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Despite partisan divide, workplace vaccine mandates have strong support, study finds

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Photo by Matthew Modoono/Northeastern University
Nurse practitioner Shashi Narayan Uhlmann prepares to administer the Moderna COVID-19 vaccine to CTC staff member, Mukul Agrawal who studies construction management at Northeastern’s Cabot Testing Center on Jan. 06, 2021.

A solid 60 percent of U.S. residents support government-mandated COVID-19 workplace vaccinations, but there was a wide gap between Democrats and Republicans, according to a poll taken after President Biden ordered businesses with at least 100 employees to require vaccination or undergo weekly testing.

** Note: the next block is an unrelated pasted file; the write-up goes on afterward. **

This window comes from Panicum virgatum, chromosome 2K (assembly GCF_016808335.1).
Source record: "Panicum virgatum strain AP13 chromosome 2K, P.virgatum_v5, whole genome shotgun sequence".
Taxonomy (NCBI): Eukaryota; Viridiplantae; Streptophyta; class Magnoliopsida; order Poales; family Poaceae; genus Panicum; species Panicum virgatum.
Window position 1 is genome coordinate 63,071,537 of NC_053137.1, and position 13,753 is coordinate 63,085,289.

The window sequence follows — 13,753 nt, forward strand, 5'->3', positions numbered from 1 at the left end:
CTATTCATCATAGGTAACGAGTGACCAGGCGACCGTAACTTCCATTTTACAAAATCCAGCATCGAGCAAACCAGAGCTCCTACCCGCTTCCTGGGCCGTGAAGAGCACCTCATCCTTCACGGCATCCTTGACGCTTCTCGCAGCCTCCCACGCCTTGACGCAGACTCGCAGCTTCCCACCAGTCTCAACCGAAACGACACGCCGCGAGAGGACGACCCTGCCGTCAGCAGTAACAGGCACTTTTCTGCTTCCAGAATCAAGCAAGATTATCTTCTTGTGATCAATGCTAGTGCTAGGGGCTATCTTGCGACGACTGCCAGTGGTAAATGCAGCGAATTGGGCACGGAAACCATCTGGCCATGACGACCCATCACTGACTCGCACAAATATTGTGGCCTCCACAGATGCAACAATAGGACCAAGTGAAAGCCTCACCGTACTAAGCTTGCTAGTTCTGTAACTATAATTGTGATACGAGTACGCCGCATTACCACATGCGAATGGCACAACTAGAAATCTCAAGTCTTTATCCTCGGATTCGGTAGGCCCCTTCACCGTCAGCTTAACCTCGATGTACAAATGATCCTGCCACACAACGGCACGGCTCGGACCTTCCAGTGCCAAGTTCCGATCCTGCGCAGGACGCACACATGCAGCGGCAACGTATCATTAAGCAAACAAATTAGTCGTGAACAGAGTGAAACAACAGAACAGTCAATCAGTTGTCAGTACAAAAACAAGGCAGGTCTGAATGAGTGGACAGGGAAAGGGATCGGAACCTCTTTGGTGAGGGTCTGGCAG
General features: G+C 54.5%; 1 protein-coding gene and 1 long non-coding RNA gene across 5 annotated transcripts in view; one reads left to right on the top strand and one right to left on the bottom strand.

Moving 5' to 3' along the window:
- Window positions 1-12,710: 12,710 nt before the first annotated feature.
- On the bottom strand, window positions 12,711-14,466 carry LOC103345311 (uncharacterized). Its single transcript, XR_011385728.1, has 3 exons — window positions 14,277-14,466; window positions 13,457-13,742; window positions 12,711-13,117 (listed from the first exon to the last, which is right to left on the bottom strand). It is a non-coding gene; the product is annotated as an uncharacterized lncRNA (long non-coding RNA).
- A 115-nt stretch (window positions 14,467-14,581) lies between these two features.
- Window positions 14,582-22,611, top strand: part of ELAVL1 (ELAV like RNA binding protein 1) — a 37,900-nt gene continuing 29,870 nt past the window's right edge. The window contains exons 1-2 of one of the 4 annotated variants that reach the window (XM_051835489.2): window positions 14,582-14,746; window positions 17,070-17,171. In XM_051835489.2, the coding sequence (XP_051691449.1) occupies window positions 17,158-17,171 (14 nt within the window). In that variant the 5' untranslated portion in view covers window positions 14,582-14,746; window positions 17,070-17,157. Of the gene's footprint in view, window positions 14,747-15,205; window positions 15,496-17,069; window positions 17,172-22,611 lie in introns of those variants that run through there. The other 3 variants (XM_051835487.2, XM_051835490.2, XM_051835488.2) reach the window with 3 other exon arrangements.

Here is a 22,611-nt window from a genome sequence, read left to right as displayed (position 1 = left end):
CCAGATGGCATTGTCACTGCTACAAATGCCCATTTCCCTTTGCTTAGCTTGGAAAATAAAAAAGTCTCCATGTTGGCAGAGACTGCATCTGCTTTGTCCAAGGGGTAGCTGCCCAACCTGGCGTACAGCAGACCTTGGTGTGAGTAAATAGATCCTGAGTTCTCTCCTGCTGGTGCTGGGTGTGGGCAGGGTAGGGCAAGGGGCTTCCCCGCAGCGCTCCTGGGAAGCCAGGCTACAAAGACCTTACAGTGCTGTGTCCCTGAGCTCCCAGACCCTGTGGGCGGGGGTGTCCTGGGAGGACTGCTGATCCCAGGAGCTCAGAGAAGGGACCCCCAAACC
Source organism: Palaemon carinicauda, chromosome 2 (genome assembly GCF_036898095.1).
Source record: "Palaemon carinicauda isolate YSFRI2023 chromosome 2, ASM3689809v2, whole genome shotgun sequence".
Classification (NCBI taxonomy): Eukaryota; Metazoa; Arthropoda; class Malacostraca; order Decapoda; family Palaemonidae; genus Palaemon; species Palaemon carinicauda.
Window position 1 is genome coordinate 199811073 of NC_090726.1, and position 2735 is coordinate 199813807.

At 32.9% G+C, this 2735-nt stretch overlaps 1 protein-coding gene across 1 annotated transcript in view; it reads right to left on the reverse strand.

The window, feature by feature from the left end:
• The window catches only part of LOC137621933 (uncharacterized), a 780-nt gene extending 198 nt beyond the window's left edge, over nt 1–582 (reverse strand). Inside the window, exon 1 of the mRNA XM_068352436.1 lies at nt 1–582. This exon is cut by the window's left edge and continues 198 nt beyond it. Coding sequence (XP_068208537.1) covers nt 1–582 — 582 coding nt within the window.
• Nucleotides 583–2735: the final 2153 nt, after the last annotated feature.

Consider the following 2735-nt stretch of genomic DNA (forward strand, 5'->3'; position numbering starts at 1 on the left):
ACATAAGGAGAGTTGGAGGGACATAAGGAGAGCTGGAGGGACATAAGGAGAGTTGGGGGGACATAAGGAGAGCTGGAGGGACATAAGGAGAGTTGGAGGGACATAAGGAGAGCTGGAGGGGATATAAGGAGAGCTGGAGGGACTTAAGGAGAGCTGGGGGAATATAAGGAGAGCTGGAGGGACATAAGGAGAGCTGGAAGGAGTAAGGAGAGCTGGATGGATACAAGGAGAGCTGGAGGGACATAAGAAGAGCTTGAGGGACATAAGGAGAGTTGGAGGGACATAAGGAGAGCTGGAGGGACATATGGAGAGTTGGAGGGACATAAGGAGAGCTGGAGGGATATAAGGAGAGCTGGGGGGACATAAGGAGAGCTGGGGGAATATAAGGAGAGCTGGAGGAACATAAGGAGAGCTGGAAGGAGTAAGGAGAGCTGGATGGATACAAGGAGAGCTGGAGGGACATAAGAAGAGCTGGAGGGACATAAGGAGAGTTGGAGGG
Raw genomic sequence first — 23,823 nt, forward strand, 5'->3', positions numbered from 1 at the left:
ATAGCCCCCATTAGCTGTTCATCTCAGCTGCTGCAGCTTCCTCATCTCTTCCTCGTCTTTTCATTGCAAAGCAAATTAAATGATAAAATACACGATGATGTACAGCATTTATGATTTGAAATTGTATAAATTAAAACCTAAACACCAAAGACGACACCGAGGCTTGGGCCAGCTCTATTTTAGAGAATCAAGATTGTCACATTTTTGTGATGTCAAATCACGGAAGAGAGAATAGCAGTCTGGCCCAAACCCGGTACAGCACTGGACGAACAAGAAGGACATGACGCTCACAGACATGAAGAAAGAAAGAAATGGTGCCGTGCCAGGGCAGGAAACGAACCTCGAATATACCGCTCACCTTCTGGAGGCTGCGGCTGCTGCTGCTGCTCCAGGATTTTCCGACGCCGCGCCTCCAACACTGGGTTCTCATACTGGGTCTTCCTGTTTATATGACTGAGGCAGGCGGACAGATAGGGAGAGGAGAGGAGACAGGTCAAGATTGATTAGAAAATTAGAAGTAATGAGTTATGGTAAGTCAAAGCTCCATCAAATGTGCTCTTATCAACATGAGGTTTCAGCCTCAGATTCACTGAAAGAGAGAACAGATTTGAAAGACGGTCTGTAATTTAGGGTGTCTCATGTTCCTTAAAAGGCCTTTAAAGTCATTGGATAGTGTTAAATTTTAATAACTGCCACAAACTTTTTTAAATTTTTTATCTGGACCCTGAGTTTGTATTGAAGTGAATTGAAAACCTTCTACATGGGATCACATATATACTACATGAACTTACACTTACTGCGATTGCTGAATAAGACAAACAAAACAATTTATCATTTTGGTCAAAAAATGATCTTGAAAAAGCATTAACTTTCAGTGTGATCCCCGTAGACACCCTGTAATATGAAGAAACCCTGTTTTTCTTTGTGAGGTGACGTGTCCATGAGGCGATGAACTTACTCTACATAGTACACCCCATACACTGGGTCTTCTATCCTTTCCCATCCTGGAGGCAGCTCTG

The U.S. study by the Covid States Project, a collaborative effort by researchers from Northeastern, Harvard, Northwestern, and Rutgers, found support for workplace immunizations among men and women as well as people of different races, ethnicities, and age groups. But the study found a partisan chasm of 46 percentage points between Democrats and Republicans, with Democrats overwhelmingly in favor of backing vaccination requirements for businesses—81 percent to 35 percent for Republicans. Independents came in in the middle at 53 percent.

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